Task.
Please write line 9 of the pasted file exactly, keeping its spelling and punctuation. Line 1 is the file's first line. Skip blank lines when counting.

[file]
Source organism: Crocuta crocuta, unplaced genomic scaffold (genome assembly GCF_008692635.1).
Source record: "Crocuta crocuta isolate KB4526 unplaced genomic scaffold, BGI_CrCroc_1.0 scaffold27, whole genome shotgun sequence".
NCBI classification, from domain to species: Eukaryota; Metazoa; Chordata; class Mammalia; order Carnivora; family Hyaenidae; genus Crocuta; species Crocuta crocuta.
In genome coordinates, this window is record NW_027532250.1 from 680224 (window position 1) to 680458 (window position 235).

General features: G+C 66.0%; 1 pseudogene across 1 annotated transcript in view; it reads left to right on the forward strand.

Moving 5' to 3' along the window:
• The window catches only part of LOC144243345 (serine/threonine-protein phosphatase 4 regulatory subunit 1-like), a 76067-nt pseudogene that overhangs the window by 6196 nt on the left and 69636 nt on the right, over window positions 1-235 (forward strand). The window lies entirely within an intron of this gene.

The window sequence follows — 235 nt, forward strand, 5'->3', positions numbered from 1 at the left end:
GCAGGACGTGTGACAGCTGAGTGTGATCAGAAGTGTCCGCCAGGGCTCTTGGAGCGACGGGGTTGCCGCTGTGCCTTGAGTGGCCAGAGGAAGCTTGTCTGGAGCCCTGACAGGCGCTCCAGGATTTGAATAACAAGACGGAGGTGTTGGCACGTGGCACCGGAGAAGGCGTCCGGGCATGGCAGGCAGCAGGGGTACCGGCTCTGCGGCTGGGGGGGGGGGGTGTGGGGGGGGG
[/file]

GCAGGACGTGTGACAGCTGAGTGTGATCAGAAGTGTCCGCCAGGGCTCTTGGAGCGACGGGGTTGCCGCTGTGCCTTGAGTGGCCAGAGGAAGCTTGTCTGGAGCCCTGACAGGCGCTCCAGGATTTGAATAACAAGACGGAGGTGTTGGCACGTGGCACCGGAGAAGGCGTCCGGGCATGGCAGGCAGCAGGGGTACCGGCTCTGCGGCTGGGGGGGGGGGGTGTGGGGGGGGG